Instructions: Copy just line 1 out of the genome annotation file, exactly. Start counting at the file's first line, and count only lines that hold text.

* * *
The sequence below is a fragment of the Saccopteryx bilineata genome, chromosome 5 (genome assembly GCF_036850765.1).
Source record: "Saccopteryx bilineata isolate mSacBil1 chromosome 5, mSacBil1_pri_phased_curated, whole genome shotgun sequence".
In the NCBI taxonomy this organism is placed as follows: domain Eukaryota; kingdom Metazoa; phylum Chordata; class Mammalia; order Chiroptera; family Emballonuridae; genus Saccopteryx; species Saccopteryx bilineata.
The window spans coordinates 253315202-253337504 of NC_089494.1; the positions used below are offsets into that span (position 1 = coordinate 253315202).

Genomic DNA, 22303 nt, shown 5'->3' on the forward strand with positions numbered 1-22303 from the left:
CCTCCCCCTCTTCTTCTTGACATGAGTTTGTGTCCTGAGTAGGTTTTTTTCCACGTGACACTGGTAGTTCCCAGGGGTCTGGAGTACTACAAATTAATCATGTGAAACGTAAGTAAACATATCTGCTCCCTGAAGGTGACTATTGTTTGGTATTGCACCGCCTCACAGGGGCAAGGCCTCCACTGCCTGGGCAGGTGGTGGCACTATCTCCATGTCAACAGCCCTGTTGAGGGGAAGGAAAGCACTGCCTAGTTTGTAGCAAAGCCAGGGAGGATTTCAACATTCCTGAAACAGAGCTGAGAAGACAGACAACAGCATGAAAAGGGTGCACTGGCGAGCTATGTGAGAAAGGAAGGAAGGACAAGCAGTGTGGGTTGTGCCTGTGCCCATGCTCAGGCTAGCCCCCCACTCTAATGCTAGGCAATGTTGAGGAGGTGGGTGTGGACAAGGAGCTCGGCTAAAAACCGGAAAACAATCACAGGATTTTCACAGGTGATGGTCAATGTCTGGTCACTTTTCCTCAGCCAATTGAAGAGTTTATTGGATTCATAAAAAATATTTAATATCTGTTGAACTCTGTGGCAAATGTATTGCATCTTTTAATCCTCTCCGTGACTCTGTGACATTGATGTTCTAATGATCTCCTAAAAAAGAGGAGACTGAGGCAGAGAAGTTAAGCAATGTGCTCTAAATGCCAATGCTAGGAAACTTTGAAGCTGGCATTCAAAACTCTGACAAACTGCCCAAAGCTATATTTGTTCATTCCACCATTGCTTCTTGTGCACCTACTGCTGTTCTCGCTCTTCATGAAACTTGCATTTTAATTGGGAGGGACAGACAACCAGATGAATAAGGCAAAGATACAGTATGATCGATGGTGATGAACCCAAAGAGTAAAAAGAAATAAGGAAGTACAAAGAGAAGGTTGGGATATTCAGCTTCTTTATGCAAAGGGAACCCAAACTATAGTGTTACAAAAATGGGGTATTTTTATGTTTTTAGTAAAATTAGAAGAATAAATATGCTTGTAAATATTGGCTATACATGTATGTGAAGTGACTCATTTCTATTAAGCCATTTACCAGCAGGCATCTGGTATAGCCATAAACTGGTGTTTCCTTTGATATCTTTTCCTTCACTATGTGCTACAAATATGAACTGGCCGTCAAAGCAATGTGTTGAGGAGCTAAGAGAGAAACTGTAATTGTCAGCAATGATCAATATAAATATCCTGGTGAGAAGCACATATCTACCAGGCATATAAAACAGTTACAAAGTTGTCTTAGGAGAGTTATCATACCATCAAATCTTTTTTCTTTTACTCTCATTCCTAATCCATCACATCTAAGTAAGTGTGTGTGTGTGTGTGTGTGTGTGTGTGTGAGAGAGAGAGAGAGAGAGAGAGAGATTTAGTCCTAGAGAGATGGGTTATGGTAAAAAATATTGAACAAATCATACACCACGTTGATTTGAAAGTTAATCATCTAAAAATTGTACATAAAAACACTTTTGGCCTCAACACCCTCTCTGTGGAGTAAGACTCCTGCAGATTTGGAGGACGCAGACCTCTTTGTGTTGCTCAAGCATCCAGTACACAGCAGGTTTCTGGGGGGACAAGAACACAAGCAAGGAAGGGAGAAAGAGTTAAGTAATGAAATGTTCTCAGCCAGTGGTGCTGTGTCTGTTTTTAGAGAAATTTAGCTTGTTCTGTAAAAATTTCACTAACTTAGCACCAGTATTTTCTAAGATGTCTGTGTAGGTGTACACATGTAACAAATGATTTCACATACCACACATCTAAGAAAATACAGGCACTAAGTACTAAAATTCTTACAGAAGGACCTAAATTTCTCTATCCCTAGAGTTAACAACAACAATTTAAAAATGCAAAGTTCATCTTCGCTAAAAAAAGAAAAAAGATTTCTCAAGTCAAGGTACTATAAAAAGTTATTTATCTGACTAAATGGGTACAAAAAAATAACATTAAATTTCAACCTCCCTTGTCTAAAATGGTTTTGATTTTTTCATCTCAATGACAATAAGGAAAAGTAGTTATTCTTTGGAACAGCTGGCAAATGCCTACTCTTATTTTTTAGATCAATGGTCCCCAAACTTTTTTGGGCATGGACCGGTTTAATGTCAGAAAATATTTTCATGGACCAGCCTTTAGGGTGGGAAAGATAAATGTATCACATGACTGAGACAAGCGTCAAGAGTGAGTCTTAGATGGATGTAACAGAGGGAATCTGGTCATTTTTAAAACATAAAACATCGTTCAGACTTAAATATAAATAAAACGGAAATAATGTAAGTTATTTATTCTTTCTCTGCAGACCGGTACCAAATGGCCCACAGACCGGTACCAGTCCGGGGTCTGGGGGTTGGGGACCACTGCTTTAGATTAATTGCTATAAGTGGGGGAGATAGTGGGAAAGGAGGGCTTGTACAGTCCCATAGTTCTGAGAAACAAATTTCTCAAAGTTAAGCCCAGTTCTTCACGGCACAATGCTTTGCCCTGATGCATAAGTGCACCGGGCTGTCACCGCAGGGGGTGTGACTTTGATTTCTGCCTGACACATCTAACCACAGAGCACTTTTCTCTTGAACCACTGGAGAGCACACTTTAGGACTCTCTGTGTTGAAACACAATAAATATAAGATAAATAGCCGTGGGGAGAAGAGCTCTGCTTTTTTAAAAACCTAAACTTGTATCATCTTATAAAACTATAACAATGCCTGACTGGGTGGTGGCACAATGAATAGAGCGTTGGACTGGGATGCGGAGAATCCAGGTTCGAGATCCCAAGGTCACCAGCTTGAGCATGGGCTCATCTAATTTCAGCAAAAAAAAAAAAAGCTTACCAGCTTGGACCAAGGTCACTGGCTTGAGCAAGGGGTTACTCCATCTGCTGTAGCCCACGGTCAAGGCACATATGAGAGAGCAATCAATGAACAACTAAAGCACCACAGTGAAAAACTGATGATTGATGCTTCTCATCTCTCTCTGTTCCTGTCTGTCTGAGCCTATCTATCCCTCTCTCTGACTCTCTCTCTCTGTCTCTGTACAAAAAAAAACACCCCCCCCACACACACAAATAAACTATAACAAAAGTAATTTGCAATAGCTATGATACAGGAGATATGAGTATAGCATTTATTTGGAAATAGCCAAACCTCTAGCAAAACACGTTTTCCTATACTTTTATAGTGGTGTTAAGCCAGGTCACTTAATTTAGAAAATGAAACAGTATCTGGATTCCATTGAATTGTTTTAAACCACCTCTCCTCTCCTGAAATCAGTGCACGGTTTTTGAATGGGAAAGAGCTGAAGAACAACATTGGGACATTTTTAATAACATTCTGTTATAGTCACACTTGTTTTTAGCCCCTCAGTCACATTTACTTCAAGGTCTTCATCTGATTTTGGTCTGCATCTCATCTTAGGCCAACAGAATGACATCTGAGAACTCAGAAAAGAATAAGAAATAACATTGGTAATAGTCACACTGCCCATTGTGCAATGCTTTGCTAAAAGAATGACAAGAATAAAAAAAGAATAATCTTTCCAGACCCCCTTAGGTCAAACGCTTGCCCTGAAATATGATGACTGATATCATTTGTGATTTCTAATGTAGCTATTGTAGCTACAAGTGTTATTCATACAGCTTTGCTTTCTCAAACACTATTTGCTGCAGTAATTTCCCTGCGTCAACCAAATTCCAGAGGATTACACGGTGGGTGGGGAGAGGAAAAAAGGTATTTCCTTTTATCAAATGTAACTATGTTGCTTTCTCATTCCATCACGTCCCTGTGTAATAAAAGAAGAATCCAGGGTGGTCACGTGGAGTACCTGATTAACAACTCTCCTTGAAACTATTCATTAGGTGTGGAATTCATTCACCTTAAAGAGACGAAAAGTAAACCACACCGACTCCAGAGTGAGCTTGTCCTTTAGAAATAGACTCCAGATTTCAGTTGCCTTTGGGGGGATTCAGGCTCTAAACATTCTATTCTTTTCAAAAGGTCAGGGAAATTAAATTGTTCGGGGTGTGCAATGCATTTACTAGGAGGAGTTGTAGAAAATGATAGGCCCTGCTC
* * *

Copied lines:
The sequence below is a fragment of the Saccopteryx bilineata genome, chromosome 5 (genome assembly GCF_036850765.1).